Download the first issue of AMBR Journal! In this issue we discuss how to focus on new incentives under PDPM without scrapping therapy; how to get your compliance and ethics program into shape before November 1; ICD-10 training for your staff; a breakdown of consolidated billing, category I; and what billers can do to properly handle long-term care insurance policies.
Review these Consolidated Billing Case Studies that illustrate common circumstances that can affect a SNF’s billing practices for beneficiaries who receive services from outside entities during a Part A stay.
We’re adding a new member benefit to your AMBR membership: A quarterly journal featuring timely compliance updates, expert analysis, and strategies for tackling the top challenges facing long-term care professionals.
I.I. Additional surgery HCPCS exclusions: All of the HCPCS listed on the Update File for consolidated billing Category 1 are exclusions, except for minor surgical procedures. Minor surgeries listed on the file are included in SNF consolidated billing and are the responsibility of the SNF. These procedures are considered minor because they may be safely performed either in the physician’s office or in the SNF. Some examples of included minor surgical procedures include toenail debridement, application of certain types of casts, and blood transfusion.
Navigating the myriad rules, policies, and special cases that shape SNF CB—including distinguishing between services that are included in consolidated billing and those that must be billed for separately—can be daunting, but learning to do so is critical. CMS’ charts published in their revised SNF PPS booklet can help billers easily determine whether institutional or professional services are included or excluded from CB. Download these mapping tools for determining institutional services and professional services under CB.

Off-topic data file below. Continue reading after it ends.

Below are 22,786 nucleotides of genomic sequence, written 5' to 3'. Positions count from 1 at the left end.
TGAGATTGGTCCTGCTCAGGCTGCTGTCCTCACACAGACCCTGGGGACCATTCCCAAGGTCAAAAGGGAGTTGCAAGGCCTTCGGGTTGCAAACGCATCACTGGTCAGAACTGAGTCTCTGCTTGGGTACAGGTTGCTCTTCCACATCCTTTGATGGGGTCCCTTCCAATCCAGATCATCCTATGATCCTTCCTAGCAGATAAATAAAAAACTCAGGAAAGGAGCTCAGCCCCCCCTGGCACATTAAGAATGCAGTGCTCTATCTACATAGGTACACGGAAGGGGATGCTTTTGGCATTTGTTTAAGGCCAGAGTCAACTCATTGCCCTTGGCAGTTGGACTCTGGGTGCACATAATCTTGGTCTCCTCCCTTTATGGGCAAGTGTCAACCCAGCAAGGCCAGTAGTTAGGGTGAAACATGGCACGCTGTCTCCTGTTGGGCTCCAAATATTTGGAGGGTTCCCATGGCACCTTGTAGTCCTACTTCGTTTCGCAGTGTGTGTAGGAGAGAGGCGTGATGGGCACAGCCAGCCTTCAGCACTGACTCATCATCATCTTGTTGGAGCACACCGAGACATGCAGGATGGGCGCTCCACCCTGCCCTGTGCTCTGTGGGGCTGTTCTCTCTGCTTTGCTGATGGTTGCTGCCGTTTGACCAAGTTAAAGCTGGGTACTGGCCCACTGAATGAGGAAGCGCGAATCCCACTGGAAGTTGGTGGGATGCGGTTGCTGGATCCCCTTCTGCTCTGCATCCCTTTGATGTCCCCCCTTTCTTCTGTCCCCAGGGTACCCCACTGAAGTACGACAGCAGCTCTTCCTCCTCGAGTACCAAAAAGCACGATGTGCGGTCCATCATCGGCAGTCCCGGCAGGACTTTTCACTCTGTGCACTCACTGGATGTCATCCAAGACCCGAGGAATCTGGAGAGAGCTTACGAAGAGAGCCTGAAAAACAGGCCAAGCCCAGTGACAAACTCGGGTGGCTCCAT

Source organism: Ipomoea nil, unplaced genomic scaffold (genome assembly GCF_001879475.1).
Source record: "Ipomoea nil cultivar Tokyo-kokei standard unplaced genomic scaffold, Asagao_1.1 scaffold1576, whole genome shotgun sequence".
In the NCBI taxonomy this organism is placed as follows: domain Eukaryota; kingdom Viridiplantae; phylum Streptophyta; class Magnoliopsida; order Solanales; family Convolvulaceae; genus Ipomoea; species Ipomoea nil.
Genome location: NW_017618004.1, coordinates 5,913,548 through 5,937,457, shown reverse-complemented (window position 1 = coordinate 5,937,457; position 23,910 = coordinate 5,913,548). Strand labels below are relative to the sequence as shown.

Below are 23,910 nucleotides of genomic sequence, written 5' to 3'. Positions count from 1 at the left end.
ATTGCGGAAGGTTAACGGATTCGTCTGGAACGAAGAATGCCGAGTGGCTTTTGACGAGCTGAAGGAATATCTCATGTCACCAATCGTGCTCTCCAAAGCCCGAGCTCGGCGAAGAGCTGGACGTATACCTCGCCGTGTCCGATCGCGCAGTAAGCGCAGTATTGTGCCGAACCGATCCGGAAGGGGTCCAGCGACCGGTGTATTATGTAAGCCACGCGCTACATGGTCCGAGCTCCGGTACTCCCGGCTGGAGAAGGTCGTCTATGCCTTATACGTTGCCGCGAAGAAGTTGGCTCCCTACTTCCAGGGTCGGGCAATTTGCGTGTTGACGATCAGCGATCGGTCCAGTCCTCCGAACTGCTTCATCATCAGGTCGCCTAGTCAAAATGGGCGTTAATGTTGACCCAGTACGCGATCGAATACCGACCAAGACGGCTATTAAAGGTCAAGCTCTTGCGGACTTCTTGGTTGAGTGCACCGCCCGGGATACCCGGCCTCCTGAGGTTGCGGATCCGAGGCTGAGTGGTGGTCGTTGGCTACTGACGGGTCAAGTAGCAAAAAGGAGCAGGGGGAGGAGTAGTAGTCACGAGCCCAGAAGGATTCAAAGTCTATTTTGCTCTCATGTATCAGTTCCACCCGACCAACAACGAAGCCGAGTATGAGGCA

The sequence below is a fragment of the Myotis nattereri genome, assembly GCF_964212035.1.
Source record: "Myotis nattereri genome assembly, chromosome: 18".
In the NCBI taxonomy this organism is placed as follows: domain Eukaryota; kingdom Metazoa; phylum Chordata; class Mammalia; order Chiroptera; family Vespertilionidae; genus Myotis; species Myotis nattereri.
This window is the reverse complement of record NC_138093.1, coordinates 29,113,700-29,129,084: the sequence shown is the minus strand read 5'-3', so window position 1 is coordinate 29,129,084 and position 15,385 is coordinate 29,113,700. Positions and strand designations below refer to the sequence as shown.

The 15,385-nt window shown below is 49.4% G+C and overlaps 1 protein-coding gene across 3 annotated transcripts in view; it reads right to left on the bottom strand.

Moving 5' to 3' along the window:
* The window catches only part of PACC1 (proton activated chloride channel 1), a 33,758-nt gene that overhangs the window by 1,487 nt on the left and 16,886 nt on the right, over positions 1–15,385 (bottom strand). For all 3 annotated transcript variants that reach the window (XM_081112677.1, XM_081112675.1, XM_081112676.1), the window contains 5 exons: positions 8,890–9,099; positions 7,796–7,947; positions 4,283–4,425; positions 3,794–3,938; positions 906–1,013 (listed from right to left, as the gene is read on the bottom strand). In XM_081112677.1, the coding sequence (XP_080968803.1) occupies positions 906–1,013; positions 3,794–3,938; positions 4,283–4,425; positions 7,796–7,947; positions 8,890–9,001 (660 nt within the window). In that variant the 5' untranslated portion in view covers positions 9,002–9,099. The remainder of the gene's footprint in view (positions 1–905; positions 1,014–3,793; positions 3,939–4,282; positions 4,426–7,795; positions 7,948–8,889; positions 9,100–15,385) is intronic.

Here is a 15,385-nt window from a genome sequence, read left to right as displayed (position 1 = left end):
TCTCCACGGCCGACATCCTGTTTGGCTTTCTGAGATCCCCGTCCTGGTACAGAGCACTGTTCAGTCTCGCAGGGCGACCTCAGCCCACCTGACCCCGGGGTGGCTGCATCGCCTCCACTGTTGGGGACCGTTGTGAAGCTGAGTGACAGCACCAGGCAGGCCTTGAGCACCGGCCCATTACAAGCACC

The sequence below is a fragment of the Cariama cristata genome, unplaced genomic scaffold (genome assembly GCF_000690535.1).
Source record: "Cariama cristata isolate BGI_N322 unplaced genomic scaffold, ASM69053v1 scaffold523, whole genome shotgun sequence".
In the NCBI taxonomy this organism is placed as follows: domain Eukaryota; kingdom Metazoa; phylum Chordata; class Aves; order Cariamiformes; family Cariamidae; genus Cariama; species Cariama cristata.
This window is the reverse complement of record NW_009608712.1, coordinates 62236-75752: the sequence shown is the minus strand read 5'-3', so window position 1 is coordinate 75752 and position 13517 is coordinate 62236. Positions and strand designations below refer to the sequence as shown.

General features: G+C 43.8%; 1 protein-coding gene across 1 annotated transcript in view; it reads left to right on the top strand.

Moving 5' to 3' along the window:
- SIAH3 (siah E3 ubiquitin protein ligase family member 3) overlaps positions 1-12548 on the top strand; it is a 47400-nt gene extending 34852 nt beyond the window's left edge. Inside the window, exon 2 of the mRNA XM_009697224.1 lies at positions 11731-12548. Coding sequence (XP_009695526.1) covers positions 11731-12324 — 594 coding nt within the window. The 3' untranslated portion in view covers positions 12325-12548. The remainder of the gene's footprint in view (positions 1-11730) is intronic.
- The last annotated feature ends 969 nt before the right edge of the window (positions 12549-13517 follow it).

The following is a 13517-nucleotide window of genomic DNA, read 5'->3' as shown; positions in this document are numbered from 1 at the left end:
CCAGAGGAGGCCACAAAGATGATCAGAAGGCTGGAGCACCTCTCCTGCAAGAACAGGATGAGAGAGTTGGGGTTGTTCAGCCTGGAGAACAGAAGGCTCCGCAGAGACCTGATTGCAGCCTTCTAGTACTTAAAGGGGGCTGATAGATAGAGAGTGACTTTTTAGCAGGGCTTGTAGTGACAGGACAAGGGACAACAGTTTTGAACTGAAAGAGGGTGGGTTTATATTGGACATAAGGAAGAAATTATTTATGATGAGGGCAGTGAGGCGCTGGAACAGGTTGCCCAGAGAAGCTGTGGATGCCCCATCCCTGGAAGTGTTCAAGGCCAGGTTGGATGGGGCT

Background: To illustrate the different billing requirements that apply to professional and technical components of a service, consider Malcolm, a beneficiary who visits the physician office in the midst of a Part A SNF stay to receive a chest x-ray. The physician performs the x-ray, then interprets the results. The administration of the x-ray constitutes the technical component, whereas the interpretation of the results represents the professional component of the total x-ray service.
In preparing for the holiday festivities, it is essential for friends and family to understand that even if their loved ones are in a nursing home or skilled nursing facility (SNF), they can still partake in the holiday parties and goodie exchanges without putting their Medicare coverage at risk. Identifying the specific effects that a beneficiary’s leave of absence (LOA) can have on billing has long been hazy territory for SNFs, however, as they sometimes confuse Medicare’s consolidated billing (CB) requirements with internal definitions and policies they’ve developed for a beneficiary’s temporary exit from the facility.